Broken Ice Shelves Revealed New Antarctic Underwater Species.


Photo: J. Gutt/Alfred Wegener Institute for Polar and Marine Research

Yay for global warming! When a large ice shelf broke up due to global warming, scientists got a glimpse of a pristine ocean floor, which had been sealed off from the world for thousands of years.

This ice fish above is well-adapted to the cold polar water:

As an adaptation to the extreme cold of polar waters, the fish has no red blood cells. This makes its blood more fluid, so that the animal can save energy otherwise needed to pump blood through its body.

Link - via Scribal Terror


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I am curious about the possible fate of the submerged Antarctic lake called Lake Vostok. This lake is under 13,000 feet of ice, and its waters may have been cut off from the rest of the world between one-half and one million years ago. While it is colder than the nominal freezing point of water, the great pressure of the ice sheet allows the lake to remain liquid.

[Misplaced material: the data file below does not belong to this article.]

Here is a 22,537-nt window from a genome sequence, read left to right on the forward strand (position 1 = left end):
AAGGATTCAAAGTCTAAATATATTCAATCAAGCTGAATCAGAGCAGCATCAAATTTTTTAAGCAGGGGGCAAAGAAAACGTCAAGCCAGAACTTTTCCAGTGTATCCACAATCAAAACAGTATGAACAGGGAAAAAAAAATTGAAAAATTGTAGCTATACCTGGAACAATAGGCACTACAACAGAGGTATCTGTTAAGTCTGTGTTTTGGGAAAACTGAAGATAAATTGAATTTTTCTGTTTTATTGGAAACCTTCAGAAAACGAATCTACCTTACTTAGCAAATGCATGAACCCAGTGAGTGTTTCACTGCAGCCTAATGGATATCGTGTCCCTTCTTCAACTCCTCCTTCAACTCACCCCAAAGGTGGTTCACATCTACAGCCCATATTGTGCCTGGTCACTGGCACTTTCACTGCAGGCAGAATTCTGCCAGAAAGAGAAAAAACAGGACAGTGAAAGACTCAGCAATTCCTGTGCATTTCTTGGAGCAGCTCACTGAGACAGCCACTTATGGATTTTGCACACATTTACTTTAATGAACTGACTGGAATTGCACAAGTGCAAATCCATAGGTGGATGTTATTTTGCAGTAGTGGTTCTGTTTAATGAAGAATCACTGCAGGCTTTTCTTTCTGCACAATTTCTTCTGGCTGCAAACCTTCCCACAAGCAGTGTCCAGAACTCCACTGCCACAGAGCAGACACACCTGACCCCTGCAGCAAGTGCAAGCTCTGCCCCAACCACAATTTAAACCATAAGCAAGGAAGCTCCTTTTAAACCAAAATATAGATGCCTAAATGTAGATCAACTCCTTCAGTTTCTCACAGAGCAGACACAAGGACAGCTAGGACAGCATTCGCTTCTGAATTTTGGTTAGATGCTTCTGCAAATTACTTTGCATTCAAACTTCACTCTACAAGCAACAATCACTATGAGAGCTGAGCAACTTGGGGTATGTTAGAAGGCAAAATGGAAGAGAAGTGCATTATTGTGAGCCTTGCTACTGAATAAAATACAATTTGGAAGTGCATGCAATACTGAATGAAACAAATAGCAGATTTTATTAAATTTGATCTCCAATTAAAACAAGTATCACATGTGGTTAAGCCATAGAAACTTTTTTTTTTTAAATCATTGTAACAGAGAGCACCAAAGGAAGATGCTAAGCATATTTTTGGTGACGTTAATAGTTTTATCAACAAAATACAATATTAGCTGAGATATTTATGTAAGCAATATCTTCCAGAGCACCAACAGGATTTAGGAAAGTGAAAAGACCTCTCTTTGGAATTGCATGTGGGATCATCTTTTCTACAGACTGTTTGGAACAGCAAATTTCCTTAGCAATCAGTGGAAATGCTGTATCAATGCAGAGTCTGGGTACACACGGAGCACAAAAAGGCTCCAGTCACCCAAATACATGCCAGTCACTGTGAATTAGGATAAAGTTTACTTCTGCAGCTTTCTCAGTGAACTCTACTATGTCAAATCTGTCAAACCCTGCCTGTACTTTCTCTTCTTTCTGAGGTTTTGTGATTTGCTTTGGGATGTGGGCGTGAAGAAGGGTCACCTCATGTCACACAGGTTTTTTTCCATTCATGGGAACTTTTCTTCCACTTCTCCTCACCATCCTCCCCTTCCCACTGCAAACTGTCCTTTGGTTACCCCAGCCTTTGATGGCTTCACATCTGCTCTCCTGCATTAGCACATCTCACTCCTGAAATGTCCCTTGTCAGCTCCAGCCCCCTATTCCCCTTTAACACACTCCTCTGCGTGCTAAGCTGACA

Ice cores show some evidence of microbial life in the lake, and it is fun to imagine what kind of ecosystem may exist under such unearthly and isolated conditions. A major melt-off of Antarctic ice could relieve some of the pressure on this and other subglacial lakes. Since the waters of Lake Vostok are saturated with about 50 times the oxygen of water at sea level, a drop in pressure may make it suddenly release its gases in a manner similar to a shaken soft drink.

Much of the information given here is from the Wikipedia entry on Lake Vostok.
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